The marketers at EFI and Ricoh contend that 2014’s smart consumers actually want more relevant marketing offers. “It’s the proven strategy of telling them what they need before they need it,” Konow explained, “by employing data management and data mining. You want to be the first ‘in their face’ when they ask for something.” But to do so, customers need to be aware of their demographics, he noted.

The folks at Konica Minolta also concur with this assessment. “We have evolved past variable data. Consumers want you to know them and their buying behavior,” Nye said of K-M’s customers. “So it comes down to tailoring the message better, which is where using the database comes into play. Printers need to be marketers and help manage data and interactions, not just print what clients give them.”

Make it Easy

Ease of use can be critical to variable data/imaging success. “Implementing VDP can be overwhelming for non-experts,” Henze noted. “They need to be able to treat it like they would a Postscript or PDF document.” He added that variable print software from firms such as GMG, Pageflex, PTI, and XMPie can be the ideal complement to the Fiery FS100 Pro front-end server. “The transition needs to be seamless,” he said. EFI’s latest version includes PPML support, open-standard PDF, and an even faster HyperRIP. Of course, robustness is a necessity, as well, “to handle multiple tens of thousands of records,” Henze noted. “You don’t want to bring a digital press to its knees.”

For in-plant print shops incorporating VDP elements, ease of use and an intuitive user interfaces also are critical components. “Our goal is to reduce the amount of graphic design and layout work by using templates for direct mail, such as newsletters and enrollment cards,” explained Vince Tutino, senior web-to-print product manager for Rochester Software Associates (RSA), which caters to enterprise sales groups. “The ability to make changes is key,” Tutino said. “A campaign has to live more than one day,” he added, especially when dates need updating for a new year or when more complex alterations, such as HIPPA regulations regarding medical privacy, are required. Nye of Konica Minolta had similar longevity advice for all VDP users. “Design a communication style that is not just a one-time hit,” she said. “The conversation is most important,” especially when it comes to developing customer content that drive big results – every time.

Because of data technology, “targeted, personalized messaging has greater importance and is a greater opportunity than ever before,” EFI’s Henze concluded. “In today’s marketplace, you have to prove that it is successful,” he explained. “To get clients to pay a premium for relevant VDP, it has to be measurable.”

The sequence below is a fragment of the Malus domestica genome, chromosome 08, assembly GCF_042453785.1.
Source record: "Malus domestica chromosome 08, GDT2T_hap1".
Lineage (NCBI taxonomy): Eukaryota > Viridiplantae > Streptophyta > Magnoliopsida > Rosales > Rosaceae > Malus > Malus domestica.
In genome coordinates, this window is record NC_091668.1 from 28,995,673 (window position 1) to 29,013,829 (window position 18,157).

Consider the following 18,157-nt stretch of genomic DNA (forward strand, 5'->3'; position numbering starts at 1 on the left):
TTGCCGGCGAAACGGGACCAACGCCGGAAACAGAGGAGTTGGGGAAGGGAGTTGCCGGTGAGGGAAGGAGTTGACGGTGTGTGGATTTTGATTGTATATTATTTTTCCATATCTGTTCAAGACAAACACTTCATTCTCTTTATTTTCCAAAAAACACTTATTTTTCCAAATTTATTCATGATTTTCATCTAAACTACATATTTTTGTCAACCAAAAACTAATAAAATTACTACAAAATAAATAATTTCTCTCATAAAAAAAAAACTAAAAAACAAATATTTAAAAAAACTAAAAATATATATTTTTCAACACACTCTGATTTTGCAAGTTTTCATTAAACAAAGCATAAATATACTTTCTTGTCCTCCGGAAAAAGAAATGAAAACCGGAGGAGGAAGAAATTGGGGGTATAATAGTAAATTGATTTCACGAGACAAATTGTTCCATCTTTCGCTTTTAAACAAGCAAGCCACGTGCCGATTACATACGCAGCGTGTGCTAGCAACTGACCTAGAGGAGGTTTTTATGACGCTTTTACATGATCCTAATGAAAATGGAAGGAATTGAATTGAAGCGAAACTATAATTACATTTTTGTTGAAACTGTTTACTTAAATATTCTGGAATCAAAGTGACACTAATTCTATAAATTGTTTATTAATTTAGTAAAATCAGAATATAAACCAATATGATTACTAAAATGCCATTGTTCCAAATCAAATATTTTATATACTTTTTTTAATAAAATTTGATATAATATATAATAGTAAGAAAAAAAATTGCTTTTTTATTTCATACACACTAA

Print Plus

Connecting print to multiple media channels is VDP’s latest step, according to Ricoh’s Konow, including online and social media platforms, of course. “This is how the connected generation coming out of college communicates. These young people represent the next buying population, and we don’t want to lose them.” Hans Sep, VDP product line manager at EFI, agreed. “Variable-data print and imaging is an old topic, but successful customers have found that it needs to be a part of multichannel campaigns,” said Sep, including email, PURLs, QR codes, and social media.

Konica Minolta’s EngageIT is a program geared for cross-media applications. MindFire is another vendor that can add the personalized URL (PURL) element to integrated marketing. One cross-media application example comes from marketing service provider CustomXM, North Little Rock, AR, which used software from MindFire, Objectif Lune, and PrintShop Mail along with a Xerox 770 Digital Color Press to produce student recruitment materials for a liberal-arts college. The campaign, for Lyon College in Arkansas, led off with a personalized postcard, designed to look like an iPad, that directed recipients (high school seniors) to their personalized URL. At the campaign microsite, students could provide information about their interests and enter themselves into a drawing for an actual Apple iPad tablet computer.

A subsequent mailer was personalized based on each student’s response and included an augmented-reality trigger as a fun way to engage students, introduce the college president in a new way, and show off a campus activity. This innovative combination resulted in a 76 percent increase in applications compared to the previous year’s marketing effort, making the small college admissions department very happy.